Protecting Your Employees from Environmental Hazards

Protecting Your Employees from Environmental Hazards

The size of your business doesn’t matter when it comes to protecting your employees. Small and large businesses or companies must follow the Worker’s Compensation Law guidelines and provide a safe environment for everyone.

Providing your employees with a safe workplace is not just a moral imperative. You have a legal obligation to fulfill, and that is to guarantee that your employees can perform their duties to the fullest by eliminating or at least reducing the workplace hazards.

Common Environmental Hazards

There are plenty of risks present in any workplace, with some being more dangerous because of the nature of the job. Be that as it may, your workplace should be free of the three most common environmental hazards listed below.

Biological Hazard

If the nature of the job involves dealing with living organisms like animals, plants, or insects, your employees might be more susceptible to biological hazards. Even if the job does not require them to work around these, keep in mind that people, mold, sewage, and blood also falls under this category. Diseases and allergic reactions caused by biological hazards are often covered by the Worker’s Compensation Law.

Chemical Hazard

People who work in the manufacturing industry are at risk of developing illnesses caused by chemical toxicity. Exposure to these harmful chemicals, often through constant inhalation, can cause asthma, liver or lung damage, various psychological conditions, and even cancer.

Physical Hazard

Dangerous tasks and natural substances are some of the most common physical hazards found in the workplace. Accidents caused by malfunctioning equipment or insufficient employee training, constant exposure to extreme temperatures, excessive noise, and even UV rays from the sun may render your employees unable to work. This is often because of broken bones, fractures, respiratory problems, loss of hearing, and skin disease.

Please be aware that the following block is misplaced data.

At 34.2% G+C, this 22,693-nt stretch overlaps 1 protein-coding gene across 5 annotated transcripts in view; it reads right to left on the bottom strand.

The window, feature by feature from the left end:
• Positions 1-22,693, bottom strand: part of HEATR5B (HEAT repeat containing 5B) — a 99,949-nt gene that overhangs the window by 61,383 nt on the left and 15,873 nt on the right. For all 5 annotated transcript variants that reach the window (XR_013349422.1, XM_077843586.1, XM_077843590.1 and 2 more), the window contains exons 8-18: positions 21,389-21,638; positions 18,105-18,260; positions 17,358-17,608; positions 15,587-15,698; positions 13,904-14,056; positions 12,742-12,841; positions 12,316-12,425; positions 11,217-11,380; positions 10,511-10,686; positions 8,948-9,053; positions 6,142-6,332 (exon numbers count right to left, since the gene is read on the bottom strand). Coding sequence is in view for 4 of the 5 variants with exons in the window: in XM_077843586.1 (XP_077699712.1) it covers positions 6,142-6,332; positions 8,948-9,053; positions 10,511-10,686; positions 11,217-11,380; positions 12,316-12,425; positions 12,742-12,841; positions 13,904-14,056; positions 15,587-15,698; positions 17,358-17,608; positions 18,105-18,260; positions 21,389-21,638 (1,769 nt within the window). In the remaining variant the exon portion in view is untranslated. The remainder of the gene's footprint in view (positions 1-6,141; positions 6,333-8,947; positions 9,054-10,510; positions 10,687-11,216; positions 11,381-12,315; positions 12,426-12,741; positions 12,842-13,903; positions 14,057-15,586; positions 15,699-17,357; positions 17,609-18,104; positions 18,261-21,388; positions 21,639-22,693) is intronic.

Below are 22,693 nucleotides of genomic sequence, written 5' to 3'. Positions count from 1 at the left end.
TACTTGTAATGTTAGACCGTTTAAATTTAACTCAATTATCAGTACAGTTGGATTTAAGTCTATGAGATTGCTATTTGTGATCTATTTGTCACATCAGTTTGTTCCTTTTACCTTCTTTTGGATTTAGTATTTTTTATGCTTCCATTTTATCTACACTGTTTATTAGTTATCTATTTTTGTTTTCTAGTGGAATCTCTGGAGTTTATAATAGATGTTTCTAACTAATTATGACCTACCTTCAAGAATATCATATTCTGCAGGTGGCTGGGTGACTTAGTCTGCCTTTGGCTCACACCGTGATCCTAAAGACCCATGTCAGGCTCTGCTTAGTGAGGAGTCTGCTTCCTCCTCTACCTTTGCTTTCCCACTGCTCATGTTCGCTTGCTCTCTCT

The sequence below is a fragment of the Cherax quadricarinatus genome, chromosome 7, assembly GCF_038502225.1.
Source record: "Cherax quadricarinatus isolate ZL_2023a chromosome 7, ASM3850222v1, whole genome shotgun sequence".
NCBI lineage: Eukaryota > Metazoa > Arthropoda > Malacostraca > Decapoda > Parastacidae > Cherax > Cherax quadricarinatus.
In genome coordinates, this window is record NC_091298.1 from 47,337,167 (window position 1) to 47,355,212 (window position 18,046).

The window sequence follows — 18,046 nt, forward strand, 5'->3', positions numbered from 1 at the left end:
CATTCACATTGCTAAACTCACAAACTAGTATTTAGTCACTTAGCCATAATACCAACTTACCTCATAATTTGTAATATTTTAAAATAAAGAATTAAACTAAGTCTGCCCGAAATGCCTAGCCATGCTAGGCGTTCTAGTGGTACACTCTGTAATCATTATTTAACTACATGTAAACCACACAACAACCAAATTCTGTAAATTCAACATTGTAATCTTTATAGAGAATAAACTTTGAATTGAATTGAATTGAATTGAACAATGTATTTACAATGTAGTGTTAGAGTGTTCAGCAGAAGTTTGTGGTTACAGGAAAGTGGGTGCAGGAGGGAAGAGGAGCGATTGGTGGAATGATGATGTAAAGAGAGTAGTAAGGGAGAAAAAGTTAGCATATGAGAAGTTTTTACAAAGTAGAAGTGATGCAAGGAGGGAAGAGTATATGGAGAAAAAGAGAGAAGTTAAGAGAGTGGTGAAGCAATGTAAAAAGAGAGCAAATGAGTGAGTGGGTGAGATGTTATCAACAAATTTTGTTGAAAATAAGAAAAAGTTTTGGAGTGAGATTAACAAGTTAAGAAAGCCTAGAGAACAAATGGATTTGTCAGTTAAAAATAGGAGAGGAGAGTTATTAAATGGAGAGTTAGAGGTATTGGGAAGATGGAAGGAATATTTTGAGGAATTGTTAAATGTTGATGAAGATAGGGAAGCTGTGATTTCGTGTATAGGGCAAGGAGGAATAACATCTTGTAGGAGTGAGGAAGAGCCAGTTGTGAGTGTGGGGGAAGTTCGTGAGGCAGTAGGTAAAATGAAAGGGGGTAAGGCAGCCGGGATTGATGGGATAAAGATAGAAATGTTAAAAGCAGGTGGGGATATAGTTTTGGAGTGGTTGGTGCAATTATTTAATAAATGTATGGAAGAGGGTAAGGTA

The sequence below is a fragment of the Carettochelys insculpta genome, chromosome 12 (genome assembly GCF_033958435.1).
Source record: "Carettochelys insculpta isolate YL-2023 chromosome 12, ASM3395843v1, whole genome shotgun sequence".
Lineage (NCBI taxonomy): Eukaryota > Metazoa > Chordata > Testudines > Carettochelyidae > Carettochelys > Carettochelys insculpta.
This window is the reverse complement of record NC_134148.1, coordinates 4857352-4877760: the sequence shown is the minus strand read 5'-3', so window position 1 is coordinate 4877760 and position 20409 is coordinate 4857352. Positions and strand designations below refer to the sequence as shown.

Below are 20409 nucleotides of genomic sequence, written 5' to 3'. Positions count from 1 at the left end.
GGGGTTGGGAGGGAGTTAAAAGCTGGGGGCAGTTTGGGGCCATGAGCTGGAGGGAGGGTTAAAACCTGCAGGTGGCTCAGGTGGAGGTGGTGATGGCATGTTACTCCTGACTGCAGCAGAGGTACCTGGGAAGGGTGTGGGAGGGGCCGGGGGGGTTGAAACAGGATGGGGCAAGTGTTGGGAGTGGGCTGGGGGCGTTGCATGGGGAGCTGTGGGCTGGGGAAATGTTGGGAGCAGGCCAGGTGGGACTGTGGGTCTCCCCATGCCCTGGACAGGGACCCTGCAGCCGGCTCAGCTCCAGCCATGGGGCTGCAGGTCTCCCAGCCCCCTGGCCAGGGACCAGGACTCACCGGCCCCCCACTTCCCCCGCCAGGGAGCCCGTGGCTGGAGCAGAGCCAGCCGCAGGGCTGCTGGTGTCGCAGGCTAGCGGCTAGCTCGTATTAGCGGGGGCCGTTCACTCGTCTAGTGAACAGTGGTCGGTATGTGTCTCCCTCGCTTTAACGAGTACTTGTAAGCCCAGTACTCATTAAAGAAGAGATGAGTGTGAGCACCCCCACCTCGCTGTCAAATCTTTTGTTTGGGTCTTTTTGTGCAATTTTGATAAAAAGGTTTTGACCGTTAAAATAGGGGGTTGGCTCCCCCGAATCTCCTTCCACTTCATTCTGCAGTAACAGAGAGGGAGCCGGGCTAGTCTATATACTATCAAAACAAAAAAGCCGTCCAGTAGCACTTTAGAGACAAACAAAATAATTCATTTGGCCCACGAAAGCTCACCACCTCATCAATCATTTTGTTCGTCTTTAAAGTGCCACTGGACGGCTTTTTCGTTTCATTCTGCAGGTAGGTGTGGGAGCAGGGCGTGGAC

Protecting Your Employees

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Businesses and companies must guarantee that their employees are protected from these environmental hazards not only to avoid lawsuits but also to ensure that your employees can perform at their best. Below are some of the measures you can take to keep a safe work environment.

Safety Precautions

Slips, trips, and falls are some of the most common accidents in the workplace, and you must employ different safety precautions to keep these from happening. Ensure that your tools are functioning properly and that platforms or ladders are equipped with non-slip material. Having adequate lighting in the work area should also help prevent these accidents.

Provision of Protective Equipment

Companies should provide protective equipment to employees who handle power tools or conduct tasks that involve climbing or heights. Besides this, you may also want to provide your employees with a sunscreen stick to avoid diseases caused by excessive UV rays exposure, especially if they spend hours outdoors.

Adequate Training

One of the most common reasons why employees fall into an accident is inadequate training. When an employee is undertrained, he/she will have little to no idea how to operate tools and equipment. This poses a major risk, especially if they work with big machines. Make sure that all your employees have undergone complete training and that you keep on providing seminars or tutorials whenever there’s a new piece of equipment you will employ in the workplace.

Address Ergonomic Hazards

Poor ergonomics cause various health conditions. What makes this worse is that ergonomics-related problems don’t manifest themselves immediately. More often than not, employees would only develop musculoskeletal problems after a few months or weeks. The first thing you need to do is to locate the source of the problem. Does your work furniture encourage proper posture? Are the workstations at the right height? Does the repetitive motion performed by employees pose a risk? Are they given enough rest? Addressing ergonomic hazards is an essential part of promoting safety in the workplace.

Emergency Preparedness

Some risks in the workplace are out of your control, but it’s still your responsibility to ensure that your company is prepared for such risks. Natural disasters are one of the most common hazards in the workplace, but emergencies such as fire or flood can also be major concerns. Your company should have an action plan for these emergencies, and this should include evacuation routes and emergency kits.

Your employees work to earn money, and you hire them to ensure that company operations are run smoothly. This is why both you and your employees are responsible for working together to promote safety in the workplace. Understanding what risks are present in the work environment should help you address them immediately.

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